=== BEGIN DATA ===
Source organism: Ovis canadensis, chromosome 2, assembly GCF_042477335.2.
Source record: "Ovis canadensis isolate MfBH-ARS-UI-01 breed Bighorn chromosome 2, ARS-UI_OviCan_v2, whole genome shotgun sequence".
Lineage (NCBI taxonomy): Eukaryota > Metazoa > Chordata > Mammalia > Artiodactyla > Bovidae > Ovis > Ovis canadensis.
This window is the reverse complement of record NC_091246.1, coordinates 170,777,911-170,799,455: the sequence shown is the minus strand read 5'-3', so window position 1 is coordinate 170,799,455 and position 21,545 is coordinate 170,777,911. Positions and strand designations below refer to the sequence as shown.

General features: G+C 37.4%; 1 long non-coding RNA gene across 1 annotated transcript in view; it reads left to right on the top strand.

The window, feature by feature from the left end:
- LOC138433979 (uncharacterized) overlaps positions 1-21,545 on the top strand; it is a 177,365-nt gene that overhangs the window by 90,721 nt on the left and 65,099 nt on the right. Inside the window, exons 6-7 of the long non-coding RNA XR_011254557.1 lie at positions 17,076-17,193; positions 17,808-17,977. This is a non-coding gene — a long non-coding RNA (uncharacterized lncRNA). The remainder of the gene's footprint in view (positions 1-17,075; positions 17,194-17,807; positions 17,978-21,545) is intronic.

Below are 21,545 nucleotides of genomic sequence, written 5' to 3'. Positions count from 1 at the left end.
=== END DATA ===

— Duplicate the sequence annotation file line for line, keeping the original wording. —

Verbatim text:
Source organism: Ovis canadensis, chromosome 2, assembly GCF_042477335.2.
Source record: "Ovis canadensis isolate MfBH-ARS-UI-01 breed Bighorn chromosome 2, ARS-UI_OviCan_v2, whole genome shotgun sequence".
Lineage (NCBI taxonomy): Eukaryota > Metazoa > Chordata > Mammalia > Artiodactyla > Bovidae > Ovis > Ovis canadensis.
This window is the reverse complement of record NC_091246.1, coordinates 170,777,911-170,799,455: the sequence shown is the minus strand read 5'-3', so window position 1 is coordinate 170,799,455 and position 21,545 is coordinate 170,777,911. Positions and strand designations below refer to the sequence as shown.

General features: G+C 37.4%; 1 long non-coding RNA gene across 1 annotated transcript in view; it reads left to right on the top strand.

The window, feature by feature from the left end:
- LOC138433979 (uncharacterized) overlaps positions 1-21,545 on the top strand; it is a 177,365-nt gene that overhangs the window by 90,721 nt on the left and 65,099 nt on the right. Inside the window, exons 6-7 of the long non-coding RNA XR_011254557.1 lie at positions 17,076-17,193; positions 17,808-17,977. This is a non-coding gene — a long non-coding RNA (uncharacterized lncRNA). The remainder of the gene's footprint in view (positions 1-17,075; positions 17,194-17,807; positions 17,978-21,545) is intronic.

Below are 21,545 nucleotides of genomic sequence, written 5' to 3'. Positions count from 1 at the left end.